Riding Royal

A tale of street racing in Saudi Arabia

By / December 2012

I am sitting in the backseat of a brand new Audi A5. I have only just managed to slap my seatbelt on when the driver laughs, lights up a cigarette, and accelerates out of the turn – intent on catching the careening white BMW forty feet ahead of us. I hold my breath and throw a sideways glance at Mike, next to me in the back seat, whose eyes return the same “Oh dear Lord” look as we both white-knuckle the hand grips above the windows.

Mike – a fellow American who prefers to go by Mohammed Ramadan here in Saudi Arabia – is the reason I am along for this ride through Jeddah, the kingdom’s proudest port city. I met him earlier in the day on a boating escapade along an inlet of the Red Sea. Upon our return to shore, he introduced me to his good friend, the man with the cigarette in his mouth and his hands on the wheel, Prince Abdullah.

Abdullah, I quickly gather, fancies himself a stunt man. In central Jeddah, we approach a red-light line of traffic, and Abdullah shows no sign of slowing down. At this point I start to think that drafting my will before I left the States would have been a good idea. Dodging cars as we near the light, the prince slams the brakes, takes a drag on his smoke, and settles back into his seat as if he were out for a Sunday cruise.

Alongside the Beamer now, he rolls down the window to shout at the other driver and his entourage, who lean out the windows and holler back. It reminds me of a scene from a Budweiser commercial. Everything is there but the beer, which is illegal in Saudi and of which these guys most definitely have no need. Drinking and amateur drag racing do not mix. Not in this Islamic city 45 minutes away from Mecca. Not at these speeds. Besides, acceleration, as any drag racer will tell you, is its own high.

Green light. Go. The chase resets, and I relax against the seat-back as the initial shock of speeding like we’re the stunt crew of The Fast and the Furious wears off. We squeal through a roundabout. Prince Abdullah barks some choice words at a car moving too slowly for his taste.

I don’t speak a lick of Arabic but given Abdullah’s tone of voice and the fact that he leans half of his portly middle linebacker’s body through the window to raise his left hand in disgust it’s clear that the prince has little patience for stragglers. We now whip onto Tahlia Street, a glitzy boulevard full of Armani shops and one too many Starbuck’s. Tahlia has it all. Mosques and malls. Millionaires on the sidewalks and Bangladeshi beggars on the street corners. Not to mention Hummers and Ferraris, all driven by Saudis wearing ankle-length robes and the traditional Arab red and white-checkered headdresses, or shimaghs.

My awe at the strange brand of Saudi opulence is suddenly interrupted by the woo-woop of a siren and the flashing lights of the law in the rear-view mirror. New to Jeddah, where I have come to teach English at a technical university, I am not psyched to have a run in with the fuzz.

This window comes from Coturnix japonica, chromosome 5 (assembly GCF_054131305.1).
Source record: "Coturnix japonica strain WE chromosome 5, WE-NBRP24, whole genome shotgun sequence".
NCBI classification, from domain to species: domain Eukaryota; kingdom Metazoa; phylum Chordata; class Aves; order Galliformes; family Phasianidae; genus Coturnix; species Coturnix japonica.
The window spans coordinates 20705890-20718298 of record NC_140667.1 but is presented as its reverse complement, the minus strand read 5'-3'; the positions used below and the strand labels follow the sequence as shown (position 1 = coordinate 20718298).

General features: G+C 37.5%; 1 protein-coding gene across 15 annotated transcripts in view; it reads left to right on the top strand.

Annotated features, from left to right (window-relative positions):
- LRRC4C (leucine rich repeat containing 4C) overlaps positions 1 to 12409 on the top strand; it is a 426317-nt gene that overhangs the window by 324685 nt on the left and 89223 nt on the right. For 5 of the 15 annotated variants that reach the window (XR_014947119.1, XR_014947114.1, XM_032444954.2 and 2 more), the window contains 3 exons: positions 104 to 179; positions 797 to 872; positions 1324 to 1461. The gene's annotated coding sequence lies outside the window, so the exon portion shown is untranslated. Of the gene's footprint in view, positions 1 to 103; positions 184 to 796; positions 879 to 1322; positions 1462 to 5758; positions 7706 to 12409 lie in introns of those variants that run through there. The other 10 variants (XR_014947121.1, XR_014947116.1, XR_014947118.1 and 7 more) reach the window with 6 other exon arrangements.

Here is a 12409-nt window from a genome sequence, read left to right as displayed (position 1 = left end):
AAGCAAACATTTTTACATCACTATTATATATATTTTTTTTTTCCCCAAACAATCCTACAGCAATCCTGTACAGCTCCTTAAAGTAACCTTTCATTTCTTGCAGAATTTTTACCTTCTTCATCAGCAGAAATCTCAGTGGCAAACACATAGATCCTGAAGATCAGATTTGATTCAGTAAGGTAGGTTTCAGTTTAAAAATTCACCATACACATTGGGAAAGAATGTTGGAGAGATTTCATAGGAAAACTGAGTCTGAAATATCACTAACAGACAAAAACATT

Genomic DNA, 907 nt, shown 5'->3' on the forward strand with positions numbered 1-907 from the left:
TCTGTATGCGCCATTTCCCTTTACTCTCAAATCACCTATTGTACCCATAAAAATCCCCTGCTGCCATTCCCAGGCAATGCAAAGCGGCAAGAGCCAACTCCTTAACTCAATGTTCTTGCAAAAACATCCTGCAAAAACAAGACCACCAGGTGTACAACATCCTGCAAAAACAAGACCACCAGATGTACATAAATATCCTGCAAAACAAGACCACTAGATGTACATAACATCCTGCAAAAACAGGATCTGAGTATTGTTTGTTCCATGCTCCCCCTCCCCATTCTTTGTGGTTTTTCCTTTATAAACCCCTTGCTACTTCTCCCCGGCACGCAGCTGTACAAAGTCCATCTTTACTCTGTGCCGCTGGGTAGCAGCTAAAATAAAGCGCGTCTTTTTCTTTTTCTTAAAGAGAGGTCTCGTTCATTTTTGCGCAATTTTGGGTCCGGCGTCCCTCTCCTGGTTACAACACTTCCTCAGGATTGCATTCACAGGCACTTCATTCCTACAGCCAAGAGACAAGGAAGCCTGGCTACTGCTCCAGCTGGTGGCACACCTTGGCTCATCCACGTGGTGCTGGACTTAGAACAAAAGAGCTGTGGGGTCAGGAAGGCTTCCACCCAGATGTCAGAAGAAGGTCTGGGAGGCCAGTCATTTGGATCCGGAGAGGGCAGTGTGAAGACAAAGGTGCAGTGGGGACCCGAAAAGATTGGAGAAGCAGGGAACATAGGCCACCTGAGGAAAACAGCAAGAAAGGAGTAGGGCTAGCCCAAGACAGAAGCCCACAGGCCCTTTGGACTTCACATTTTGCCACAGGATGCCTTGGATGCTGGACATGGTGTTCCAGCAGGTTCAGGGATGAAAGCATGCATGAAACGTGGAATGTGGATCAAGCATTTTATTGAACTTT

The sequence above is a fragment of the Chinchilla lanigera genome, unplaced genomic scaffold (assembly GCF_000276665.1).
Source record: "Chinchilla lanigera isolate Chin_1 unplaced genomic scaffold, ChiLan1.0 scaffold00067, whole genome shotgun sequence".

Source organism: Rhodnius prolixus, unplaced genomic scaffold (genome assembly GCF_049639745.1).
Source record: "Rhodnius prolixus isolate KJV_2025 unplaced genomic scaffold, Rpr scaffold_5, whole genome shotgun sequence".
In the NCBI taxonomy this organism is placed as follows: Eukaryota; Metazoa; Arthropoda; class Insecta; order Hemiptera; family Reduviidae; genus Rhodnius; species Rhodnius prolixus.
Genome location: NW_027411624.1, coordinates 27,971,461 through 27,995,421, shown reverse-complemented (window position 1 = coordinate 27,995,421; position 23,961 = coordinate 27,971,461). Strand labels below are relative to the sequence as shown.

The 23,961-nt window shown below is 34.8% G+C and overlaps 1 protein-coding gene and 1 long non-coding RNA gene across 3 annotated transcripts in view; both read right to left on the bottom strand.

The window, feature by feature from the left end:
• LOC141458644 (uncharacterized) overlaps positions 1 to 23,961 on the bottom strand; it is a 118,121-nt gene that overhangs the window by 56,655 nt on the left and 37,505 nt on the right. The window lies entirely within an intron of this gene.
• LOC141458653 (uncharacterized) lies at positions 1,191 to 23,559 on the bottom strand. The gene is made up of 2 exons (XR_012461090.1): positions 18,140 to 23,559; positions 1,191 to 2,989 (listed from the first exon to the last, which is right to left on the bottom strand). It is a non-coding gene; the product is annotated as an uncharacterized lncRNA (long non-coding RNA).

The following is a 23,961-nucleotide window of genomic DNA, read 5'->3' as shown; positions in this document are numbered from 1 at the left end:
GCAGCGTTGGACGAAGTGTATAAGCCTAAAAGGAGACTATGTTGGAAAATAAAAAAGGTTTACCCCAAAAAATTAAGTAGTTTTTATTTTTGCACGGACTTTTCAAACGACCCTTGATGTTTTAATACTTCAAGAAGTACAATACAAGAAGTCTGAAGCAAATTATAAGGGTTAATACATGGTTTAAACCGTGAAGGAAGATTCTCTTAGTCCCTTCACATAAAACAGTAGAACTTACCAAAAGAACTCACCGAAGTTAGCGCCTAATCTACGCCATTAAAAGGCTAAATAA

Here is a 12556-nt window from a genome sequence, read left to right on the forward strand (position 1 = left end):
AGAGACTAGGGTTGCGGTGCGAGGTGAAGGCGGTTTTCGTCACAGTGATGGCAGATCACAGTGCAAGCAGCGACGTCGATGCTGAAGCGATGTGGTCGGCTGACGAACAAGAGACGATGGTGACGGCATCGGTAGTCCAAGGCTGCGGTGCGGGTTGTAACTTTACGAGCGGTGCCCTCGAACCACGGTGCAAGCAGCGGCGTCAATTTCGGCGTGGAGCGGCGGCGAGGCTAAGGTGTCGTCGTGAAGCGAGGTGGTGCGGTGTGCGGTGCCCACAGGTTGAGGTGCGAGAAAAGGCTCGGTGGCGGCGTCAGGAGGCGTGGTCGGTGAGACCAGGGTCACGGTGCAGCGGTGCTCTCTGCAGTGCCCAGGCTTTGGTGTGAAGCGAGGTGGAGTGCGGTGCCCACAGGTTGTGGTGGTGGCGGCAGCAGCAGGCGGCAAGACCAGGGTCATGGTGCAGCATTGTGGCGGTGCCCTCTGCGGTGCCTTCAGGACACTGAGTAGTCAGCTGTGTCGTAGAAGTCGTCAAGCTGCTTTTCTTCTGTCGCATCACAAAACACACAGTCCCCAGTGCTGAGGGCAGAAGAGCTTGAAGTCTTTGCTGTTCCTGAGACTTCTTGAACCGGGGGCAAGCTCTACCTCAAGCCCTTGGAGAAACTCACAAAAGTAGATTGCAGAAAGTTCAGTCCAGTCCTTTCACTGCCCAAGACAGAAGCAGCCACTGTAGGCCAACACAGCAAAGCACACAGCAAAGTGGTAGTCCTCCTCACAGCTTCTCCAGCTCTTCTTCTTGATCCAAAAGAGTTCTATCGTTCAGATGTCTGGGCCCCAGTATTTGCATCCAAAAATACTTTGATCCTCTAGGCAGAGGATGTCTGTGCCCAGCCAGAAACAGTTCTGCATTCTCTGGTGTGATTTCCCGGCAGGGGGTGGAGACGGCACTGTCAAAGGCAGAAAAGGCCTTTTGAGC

Before I boarded the plane, people had warned me that the Saudis would confiscate my computer if on the hard drive there was so much as a picture of a Sports Illustrated swimsuit model or an irreverent article from Rolling Stone. Chop Chop Square, they enlightened me, was the pseudo-affectionate name for the place where heads still roll for heinous crimes like grand theft.

Speeding, I figure, is a comparatively minor infraction but I nonetheless fumble for my documentation. No sooner do I locate my American passport that Abdullah’s nameless compadre in the passenger’s seat starts half-gagging on his cigarette from laughter.

“What’s going on?” I ask.
“We love this stuff!” Abdullah snickers.

And just like that, he is out the door and ambling towards the cop. Mike and I turn to peer out the back window. We watch Abdullah wag a finger at the policeman, exchange a few exclamatory words, and then motion for his buddy, who says, as he exits the car, “I have to take him his ID.” The policeman, diminutive next to the domineering figure of the prince, inspects the documents, shrugs his shoulders, and slugs back into the cruiser as my Saudi friends trot back to the car.

“What was that?” I ask.
“Nothing,” Abdullah says. “It happens all the time. I show them my ID and they get lost.”
He high-fives his buddy and continues, laughing:
“The policeman says he’s going to write a report to my uncle [the National Chief of Police]. I told him, ‘fine, do it! See if I care!’”

My new neighborhood is surreal and I shake my head in smiling disbelief. Not that I can fault Abdullah. What’s the point of being a prince if every once in a while you can’t exercise your God-given right to tell the local sheriff to shove off? But I have to wonder if he is pulling these stunts in part to impress the Americans in the back seat. Saudis have a reputation for brandishing a no-questions-asked brand of hospitality. Getting invited in often means a cup of tea or a puff of shisha on a balcony. When your host is young and part of the royalty family, it also can mean hauling tail in broad day on busy streets.

Abdullah hits the gas.

Tahlia fades behind us. We speed onto the highway that leads out of the city up the Red Sea coast, a beautiful stretch of palm-lined road, a drag racer’s dream.

 

Ben Liebing is a freelance writer and editor based in Cincinnati. He taught English in Saudi Arabia from 2010 to 2011.

 

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